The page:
Solana’s cheap fees are turning out to be a curse — for now

Solana is popular due to its cheap fees, but it’s become a little too popular with a certain crowd


Akif CUBUK/Shutterstock modified by Blockworks


If Bitcoin were completely free to use, there would be mayhem not unlike the troubles that Solana currently faces.

No fees would clog Bitcoin’s mempool — a reservoir of pending transactions — with useless mini-transfers to the point that legitimate users would face extended delays and even be ignored altogether.

Bitcoin would process transactions on a first in, first out basis. So, some rogue scalliwag could code a script to send millions of transactions for individual sats between wallets in a steady stream, beating you to the punch every time until the spam ran its course.

Considering only about 2,500 transactions fit inside Bitcoin blocks right now, it could take nearly a week in this particular scenario for your lunch money to go through.

Read more: Ordinals are driving up Bitcoin fees — but that may be good for the network

Bitcoin’s fee auction model prices out that kind of attack. Users bid against each other for inclusion in the next block. It currently costs more than 1,000 sats to send one sat with low priority, making most kinds of spam economically unfeasible and leaving more room for legitimate activity. 

Solana actually does operate on a first in, first out basis. There’s no mempool, so users — usually through apps and wallets — send their transactions directly to the network’s block builders (referred to as “leaders”) for inclusion.

Users were without a priority fee option until bots took the network down for hours in peak 2021 bull market, after which developers sought to fix the spam problem by enabling real users to price out offenders. However, not all Solana apps have incorporated priority fees, reducing their effectiveness, and besides, the network is still so cheap that bots haven’t yet been deterred.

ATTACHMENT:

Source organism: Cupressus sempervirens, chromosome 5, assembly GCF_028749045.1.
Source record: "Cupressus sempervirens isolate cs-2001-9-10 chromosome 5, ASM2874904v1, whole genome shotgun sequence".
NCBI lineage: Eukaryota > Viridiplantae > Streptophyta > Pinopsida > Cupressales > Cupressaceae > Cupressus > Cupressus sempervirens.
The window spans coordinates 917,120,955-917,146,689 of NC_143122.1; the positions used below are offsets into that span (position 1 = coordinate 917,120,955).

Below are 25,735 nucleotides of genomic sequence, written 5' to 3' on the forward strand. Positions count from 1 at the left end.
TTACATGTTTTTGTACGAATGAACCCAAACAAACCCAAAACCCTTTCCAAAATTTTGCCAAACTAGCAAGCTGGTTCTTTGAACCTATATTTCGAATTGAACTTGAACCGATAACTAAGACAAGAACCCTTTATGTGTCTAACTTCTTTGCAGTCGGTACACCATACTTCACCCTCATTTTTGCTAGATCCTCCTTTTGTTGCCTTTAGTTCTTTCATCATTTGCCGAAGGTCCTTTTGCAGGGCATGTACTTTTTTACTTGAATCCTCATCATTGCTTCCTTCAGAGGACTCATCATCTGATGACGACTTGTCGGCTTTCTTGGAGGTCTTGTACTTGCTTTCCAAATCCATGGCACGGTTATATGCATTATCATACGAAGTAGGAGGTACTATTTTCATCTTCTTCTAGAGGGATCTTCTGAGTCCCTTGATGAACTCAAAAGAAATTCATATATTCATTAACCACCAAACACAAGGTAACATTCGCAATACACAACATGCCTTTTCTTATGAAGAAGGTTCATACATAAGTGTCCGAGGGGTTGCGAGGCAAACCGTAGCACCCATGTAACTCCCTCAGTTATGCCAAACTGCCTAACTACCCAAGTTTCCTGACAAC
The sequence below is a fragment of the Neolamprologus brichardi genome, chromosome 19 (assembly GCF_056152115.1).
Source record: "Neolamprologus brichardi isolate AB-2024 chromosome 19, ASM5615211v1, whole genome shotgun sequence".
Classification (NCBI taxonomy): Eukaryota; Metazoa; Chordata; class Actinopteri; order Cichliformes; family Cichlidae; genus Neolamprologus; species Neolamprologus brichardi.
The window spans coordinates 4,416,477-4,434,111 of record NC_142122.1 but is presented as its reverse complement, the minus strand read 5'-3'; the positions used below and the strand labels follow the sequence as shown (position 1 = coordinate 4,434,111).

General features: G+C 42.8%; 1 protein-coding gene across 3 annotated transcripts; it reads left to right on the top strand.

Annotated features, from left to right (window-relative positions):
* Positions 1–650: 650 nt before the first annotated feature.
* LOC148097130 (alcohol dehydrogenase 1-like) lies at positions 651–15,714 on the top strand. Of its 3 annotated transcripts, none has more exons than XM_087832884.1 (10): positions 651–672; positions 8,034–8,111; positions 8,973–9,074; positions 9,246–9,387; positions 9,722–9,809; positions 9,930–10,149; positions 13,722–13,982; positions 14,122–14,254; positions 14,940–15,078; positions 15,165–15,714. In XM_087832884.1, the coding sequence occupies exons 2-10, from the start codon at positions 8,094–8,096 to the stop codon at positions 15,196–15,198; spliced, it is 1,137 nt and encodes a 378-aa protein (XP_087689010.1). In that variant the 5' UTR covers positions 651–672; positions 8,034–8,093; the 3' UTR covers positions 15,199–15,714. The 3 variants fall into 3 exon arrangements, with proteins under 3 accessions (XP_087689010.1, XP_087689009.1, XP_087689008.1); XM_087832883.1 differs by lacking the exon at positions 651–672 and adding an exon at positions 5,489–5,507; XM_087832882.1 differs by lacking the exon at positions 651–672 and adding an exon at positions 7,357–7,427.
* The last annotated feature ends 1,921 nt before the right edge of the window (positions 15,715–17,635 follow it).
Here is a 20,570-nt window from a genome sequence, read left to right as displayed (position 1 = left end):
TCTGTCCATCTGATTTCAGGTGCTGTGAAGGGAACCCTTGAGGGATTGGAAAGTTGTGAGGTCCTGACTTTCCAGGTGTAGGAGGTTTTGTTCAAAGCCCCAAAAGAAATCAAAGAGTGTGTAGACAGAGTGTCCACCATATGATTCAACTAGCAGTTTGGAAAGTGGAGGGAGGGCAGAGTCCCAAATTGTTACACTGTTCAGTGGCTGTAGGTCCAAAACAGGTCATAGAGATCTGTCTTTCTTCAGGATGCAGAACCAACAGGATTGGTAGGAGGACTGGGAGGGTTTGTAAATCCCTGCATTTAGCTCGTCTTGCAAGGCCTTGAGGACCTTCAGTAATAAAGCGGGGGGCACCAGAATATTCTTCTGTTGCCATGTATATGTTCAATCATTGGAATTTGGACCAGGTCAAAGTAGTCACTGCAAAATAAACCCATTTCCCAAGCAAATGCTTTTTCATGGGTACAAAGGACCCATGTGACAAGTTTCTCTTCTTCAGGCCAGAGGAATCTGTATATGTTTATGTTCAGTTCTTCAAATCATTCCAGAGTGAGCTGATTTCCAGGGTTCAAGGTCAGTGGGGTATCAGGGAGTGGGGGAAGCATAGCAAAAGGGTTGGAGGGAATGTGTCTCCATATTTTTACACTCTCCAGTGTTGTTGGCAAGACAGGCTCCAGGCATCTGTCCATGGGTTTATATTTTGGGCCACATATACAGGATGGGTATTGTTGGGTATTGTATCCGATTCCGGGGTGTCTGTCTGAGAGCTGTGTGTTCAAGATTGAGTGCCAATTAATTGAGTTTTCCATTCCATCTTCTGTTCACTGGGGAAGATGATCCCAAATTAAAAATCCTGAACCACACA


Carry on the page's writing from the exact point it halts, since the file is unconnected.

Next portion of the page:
Read more: Solana blockchain transactions almost double minutes into Jupiter airdrop

Stats thrown about last week indicated that 77% of non-vote transactions were being “dropped” (which is different from “failed” despite a lack of differentiation in some wallets and apps). 

Dropped transactions are functionally those that have taken too long to process, due to others getting there first. With Bitcoin, those transactions would generally sit in the mempool until they’re eventually added to blocks in times of low demand. But without a mempool, Solana simply lets those transactions disappear without processing after a period of time.

As Solana users share anecdotes of dropped transactions, insiders say most of them are experienced by arbitrage bots. They’re drowning block leaders with masses of transactions with designs to profit from sizable price differences on memecoins between DEXs. This is brought on by a mixture of low, fragmented liquidity across platforms and record-high hype since the success of BONK and WIF.

Read more: Solana breaks $200 as memecoin and airdrop interest continue

It might cost a few hundred dollars in fees for transactions that never make it. But it could all be made back and then some with one highly profitable arbitrage trade. 

Unless Solana fees are higher than the economic risk of missing out on those trades, then regular folk are destined to suffer dropped transactions — an existential problem. Solana devs have known this and are encouraging more app developers to incorporate priority fees, in hopes that more bot activity could be priced out. 

A new Solana version, 1.18, has been in development for months and is now expected to hit mainnet on April 15. Some anticipate it could alleviate congestion by modifying how transactions with priority fees are handled. Its actual effect won’t be known until it reaches mainnet, when it will be battle-tested under real-world conditions.

Read more: Token extensions on Solana: Q&A with Solana’s head of strategy Austin Federa

Still, a revamped fee structure doesn’t yet seem to be a priority. Instead, the most anticipated next step is reducing the network’s reliance on QUIC. This is a transport layer developed by Google years before Solana launched, with Jump Crypto’s proposed validator software Firedancer pegged to be the client that does it.

Improving Solana’s networking layer, how apps and other users communicate with the underlying infrastructure, will supposedly better inform a potential fee model overhaul in the future. 

The bots are in control until then. Or, at least until memecoin mania dies and the arbitrage opportunities dry up — whichever comes first.

A shortened version of this piece was featured in the Empire newsletter, a new daily inbox item by the Blockworks news team. Subscribe here.

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